Here, we aimed to understand the effects of tretinoin treatment on the tumor microenvironment and to determine the optimal dose and schedule of tretinoin in combination with multiple ICT antibodies in multiple cancer models to facilitate further clinical translation.

Materials and Methods


The AB1-HA murine mesothelioma, RENCA renal cell carcinoma and WEHI-164 fibrosarcoma cell line was obtained from Cell Bank Australia. Cell lines were subject to regular mycoplasma testing and PCR verification and validated by CellBank Australia. Cells were maintained in RPMI 1640 (Invitrogen) supplemented with 20 mM Hepes, 0.05 mM 2-mercaptoethanol, penicillin (100 U/ml; CSL), gentamicin (50 mg/ml; David Bull Labs), and 10% newborn calf serum (NCS; Thermo Fisher Scientific). Media used for AB1HA cell culture was further supplemented with 50 mg/ml Geneticin (G418; Life Technologies, Mulgrave, VIC, Australia). Cells were passaged upon reaching 80-85% confluence and passaged 4-5 times prior to inoculation in mice.

Mouse Tumour Cell Inoculation and Monitoring

Female and male BALB/c mice (8-10 weeks) were obtained from the Animal Resource Centre (Murdoch, WA, Australia) and housed at the Harry Perkins Bio Resources Facility (Nedlands, WA, Australia). For subcutaneous inoculation, adherent cells were removed from the flask using trypsin and washed three times with PBS. Cells were counted using a hemocytometer with viability determined by trypan blue exclusion with a viability of at least 90% to be inoculated. 5x105 cells were inoculated in one or both flanks of mice in 100 µl of PBS. Mice were randomised to treatment groups and researchers measuring tumour size (the primary experimental endpoint) were blinded for treatment allocation. Tumour growth was measured with standard mechanical callipers, 3 times a week until tumours reached 70mm2 by which they were then monitored daily. Mice were culled when the tumour exceeded 95mm2 in size. All experiments were conducted in compliance with the institutional guidelines provided by the Harry Perkins Institute for Medical Research animal ethics committee (approval numbers 091 and 156).

Hematoxylin and Eosin Staining

After removal, tumor samples were fixed with 4% paraformaldehyde for 48 - 72 h and embedded in paraffin. 5 µm sections were cut by microtome (Thermo Fisher Scientific), placed on slides and deparaffinised using the following protocol; 2 rounds of xylene (3 min each), 2 rounds of 100% ethanol (2 min each), 95% ethanol (1 min), 70% ethanol (1 min), 40% ethanol (1 min), 3 rounds of distilled H2O (3 min each). Slides were stained with Mayers hematoxylin (Sigma-Aldrich) for 10 min and rinsed with running tap water, the counterstain was performed with acidified Eosin Y solution (Sigma-Aldrich) (0.5% glacial acetic acid) for 45 s. The dehydration protocol is as follows; 40% ethanol (30 s), 70% ethanol (30 s), 95% ethanol (30 s), 2 rounds of 100% ethanol (1 min each), 2 rounds of xylene (3 min each). Mounting was performed with Pertex mounting medium (Histolab), and sections were imaged under a light microscope.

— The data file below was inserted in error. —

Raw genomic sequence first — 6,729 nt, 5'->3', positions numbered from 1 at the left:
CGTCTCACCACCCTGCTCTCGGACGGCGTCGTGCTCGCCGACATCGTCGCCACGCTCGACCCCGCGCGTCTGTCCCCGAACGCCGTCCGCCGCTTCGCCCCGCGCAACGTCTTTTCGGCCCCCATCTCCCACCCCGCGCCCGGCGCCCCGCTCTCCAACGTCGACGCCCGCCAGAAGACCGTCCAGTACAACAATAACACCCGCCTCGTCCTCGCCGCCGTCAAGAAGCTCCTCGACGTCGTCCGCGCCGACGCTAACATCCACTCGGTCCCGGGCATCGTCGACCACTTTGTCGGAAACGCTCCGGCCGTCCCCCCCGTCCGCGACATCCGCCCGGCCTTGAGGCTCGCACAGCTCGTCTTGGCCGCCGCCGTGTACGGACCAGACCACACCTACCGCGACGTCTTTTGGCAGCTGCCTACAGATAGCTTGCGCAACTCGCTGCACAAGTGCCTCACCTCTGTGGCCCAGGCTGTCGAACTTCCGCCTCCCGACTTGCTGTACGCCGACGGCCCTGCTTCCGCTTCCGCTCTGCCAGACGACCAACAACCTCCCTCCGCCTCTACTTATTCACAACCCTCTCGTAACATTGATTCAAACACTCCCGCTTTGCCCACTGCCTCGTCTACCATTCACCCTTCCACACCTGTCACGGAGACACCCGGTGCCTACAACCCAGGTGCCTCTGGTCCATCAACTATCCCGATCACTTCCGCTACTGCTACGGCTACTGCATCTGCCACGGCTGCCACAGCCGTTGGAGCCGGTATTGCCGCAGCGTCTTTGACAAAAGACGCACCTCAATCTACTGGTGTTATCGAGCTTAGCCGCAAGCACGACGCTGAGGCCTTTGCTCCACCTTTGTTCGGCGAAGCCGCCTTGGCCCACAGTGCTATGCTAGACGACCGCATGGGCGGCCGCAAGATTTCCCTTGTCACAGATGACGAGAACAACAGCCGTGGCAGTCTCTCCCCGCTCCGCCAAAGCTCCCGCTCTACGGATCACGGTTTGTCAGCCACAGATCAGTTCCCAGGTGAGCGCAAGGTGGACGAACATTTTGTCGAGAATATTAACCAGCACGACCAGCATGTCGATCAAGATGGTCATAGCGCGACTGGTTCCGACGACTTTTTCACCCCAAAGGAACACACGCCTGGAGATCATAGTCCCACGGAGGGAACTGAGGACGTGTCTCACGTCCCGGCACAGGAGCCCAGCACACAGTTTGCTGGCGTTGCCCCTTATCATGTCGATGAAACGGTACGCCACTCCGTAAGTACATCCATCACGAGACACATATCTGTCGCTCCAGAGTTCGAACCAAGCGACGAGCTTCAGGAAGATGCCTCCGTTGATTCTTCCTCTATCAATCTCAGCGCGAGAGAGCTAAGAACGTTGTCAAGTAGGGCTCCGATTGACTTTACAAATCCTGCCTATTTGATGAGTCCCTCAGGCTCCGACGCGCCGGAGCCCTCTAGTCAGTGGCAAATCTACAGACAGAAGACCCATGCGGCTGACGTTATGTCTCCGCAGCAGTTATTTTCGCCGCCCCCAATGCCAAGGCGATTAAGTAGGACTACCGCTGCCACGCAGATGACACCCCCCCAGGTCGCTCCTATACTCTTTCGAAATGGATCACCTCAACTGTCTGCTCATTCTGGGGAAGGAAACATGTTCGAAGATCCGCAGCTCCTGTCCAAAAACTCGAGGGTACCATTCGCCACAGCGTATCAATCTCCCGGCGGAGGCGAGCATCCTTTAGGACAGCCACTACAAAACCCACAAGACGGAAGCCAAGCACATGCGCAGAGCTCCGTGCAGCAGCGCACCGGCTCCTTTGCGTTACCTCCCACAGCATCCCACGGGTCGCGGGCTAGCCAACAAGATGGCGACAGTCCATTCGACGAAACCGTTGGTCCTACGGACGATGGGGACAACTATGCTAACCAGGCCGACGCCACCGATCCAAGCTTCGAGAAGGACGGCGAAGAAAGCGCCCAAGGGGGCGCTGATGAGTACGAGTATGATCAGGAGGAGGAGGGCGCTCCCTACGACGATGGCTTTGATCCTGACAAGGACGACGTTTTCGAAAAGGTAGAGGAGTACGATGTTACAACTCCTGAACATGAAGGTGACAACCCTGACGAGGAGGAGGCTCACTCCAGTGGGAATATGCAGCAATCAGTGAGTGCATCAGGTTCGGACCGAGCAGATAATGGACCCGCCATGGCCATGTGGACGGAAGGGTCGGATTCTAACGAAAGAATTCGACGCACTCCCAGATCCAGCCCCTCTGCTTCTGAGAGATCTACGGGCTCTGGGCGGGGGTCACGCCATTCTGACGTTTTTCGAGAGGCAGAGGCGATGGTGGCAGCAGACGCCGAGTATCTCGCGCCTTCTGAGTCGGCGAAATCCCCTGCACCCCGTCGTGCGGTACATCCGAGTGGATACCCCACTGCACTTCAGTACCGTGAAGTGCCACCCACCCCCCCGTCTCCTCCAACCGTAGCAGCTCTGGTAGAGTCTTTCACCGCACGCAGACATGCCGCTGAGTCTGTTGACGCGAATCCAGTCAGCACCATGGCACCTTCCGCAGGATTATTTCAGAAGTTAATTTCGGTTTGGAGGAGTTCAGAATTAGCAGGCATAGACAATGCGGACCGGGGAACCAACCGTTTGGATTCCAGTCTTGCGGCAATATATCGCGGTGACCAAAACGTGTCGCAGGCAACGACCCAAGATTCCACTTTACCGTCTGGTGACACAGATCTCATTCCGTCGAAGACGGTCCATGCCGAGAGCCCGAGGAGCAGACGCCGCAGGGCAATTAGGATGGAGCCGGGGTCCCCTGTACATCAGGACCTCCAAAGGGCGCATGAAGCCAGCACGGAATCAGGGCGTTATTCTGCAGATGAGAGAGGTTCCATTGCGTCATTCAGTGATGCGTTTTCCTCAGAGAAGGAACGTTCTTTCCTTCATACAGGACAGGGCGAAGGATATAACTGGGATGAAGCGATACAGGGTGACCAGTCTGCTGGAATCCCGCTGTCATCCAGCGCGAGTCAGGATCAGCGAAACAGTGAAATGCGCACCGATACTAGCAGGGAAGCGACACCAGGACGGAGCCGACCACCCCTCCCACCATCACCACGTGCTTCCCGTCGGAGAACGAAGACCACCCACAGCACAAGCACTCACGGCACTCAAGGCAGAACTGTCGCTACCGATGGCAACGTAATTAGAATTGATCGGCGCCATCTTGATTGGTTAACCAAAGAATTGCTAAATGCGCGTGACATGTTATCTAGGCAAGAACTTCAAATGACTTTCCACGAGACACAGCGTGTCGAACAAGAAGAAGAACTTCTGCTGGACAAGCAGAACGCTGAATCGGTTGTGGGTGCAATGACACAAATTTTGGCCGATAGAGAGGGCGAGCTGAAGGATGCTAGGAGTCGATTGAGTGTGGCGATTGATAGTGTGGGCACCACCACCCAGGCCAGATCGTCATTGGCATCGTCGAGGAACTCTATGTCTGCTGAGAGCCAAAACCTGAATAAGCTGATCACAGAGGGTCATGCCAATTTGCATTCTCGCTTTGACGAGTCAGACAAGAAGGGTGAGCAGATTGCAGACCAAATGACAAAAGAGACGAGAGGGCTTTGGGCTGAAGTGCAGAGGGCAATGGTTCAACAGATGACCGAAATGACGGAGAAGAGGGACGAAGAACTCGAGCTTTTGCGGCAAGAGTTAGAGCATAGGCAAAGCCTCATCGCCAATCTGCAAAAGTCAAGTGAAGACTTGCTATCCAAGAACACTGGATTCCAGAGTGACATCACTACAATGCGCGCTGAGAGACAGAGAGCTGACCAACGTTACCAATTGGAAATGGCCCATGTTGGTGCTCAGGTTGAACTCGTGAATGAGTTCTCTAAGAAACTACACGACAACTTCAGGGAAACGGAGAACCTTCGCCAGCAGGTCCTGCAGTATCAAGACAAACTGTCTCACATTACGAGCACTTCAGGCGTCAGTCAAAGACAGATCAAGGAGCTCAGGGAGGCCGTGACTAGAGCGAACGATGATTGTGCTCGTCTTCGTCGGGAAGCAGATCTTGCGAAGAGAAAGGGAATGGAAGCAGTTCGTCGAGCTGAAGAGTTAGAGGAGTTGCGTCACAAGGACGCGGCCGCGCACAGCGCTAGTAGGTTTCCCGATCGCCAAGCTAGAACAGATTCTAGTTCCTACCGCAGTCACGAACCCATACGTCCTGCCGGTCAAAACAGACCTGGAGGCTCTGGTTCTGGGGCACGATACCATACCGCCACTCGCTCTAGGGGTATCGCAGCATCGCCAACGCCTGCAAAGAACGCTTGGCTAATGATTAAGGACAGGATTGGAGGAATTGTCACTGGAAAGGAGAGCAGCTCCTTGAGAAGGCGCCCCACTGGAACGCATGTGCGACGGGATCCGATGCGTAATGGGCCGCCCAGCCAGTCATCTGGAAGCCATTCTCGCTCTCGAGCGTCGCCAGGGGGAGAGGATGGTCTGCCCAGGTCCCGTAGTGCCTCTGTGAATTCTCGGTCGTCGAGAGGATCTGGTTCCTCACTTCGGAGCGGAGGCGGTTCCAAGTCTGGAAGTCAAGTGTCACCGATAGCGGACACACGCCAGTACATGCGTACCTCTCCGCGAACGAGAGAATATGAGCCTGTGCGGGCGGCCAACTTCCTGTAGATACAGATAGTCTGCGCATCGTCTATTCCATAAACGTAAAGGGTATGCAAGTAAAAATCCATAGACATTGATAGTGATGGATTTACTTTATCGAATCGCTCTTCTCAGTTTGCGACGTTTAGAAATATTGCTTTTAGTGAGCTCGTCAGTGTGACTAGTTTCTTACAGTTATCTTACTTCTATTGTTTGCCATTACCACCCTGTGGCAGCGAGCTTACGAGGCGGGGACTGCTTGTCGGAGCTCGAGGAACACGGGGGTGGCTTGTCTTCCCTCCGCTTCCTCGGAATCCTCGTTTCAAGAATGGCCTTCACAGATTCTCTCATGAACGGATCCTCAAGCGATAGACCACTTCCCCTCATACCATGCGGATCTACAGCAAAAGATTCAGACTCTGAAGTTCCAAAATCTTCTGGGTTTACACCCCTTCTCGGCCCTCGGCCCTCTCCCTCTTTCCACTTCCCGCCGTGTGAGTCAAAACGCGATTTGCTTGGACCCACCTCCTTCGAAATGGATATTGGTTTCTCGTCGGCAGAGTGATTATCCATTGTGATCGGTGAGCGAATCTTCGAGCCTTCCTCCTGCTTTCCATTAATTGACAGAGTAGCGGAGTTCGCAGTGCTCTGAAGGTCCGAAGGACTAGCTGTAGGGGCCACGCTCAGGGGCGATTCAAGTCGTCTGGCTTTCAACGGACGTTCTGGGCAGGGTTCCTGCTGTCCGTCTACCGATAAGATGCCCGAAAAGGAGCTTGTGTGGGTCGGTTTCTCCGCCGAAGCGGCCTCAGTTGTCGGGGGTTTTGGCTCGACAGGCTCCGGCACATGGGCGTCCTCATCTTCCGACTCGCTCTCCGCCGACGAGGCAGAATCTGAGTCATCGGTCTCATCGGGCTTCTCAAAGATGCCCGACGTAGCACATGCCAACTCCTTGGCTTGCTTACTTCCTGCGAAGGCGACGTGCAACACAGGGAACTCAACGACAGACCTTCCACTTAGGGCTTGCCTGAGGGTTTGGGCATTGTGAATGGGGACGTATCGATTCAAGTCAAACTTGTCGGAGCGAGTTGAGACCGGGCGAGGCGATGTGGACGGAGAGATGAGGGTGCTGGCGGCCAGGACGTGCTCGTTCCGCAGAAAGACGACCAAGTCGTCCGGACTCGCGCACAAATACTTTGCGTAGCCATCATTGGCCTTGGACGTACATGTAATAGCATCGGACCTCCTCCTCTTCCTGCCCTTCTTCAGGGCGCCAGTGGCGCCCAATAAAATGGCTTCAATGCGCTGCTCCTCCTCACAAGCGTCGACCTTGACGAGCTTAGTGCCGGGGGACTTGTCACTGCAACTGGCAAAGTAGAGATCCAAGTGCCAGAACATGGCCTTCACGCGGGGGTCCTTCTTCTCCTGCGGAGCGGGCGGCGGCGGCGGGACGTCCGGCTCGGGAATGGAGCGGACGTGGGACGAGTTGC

Tretinoin (all-trans retinoic acid ≥98%, HPLC, powder) was purchased from Sigma-Aldrich (now Merck; Macquarie Park, NSW) and suspended in Dimethyl Sulfoxide (DMSO; Sigma-Aldrich) at a concentration of 40 mg/ml for short term storage at -80°C. Mice were treated with a maximum of 10 mg/kg tretinoin for 9 consecutive days, intraperitoneally (i.p.). Tretinoin treatment either commenced on the same day as ICT (concomitant treatment) or commenced 3 days prior to ICT (staggered treatment). PBS was used as a control for ICT and PBS containing 10% DMSO was used as a control for tretinoin treatment. For experiments in RENCA, 10 mg/kg tretinoin was administered via oral gavage in 5% DMSO in soybean oil for five consecutive days commencing 5 days prior to ICT (pre-treatment) or on the day of ICT (concomitant). DMSO and soybean oil was used as a vehicle control.

Anti-CTLA-4 (clone: 9H10), anti-PD-L1 (clone: B7-H1), anti-OX40 (clone: OX-86) and anti-GITR (clone: DTA-1) checkpoint blockade in vivo monoclonal antibodies were all purchased from BioXcell, West Lebanon, NH. Anti-CTLA-4 (100 µg), anti-OX40 (200 µg), and anti-GITR (100 µg), were given as single i.p doses and anti-PD-L1 (100 µg), was given i.p, 3 times, every 2 days.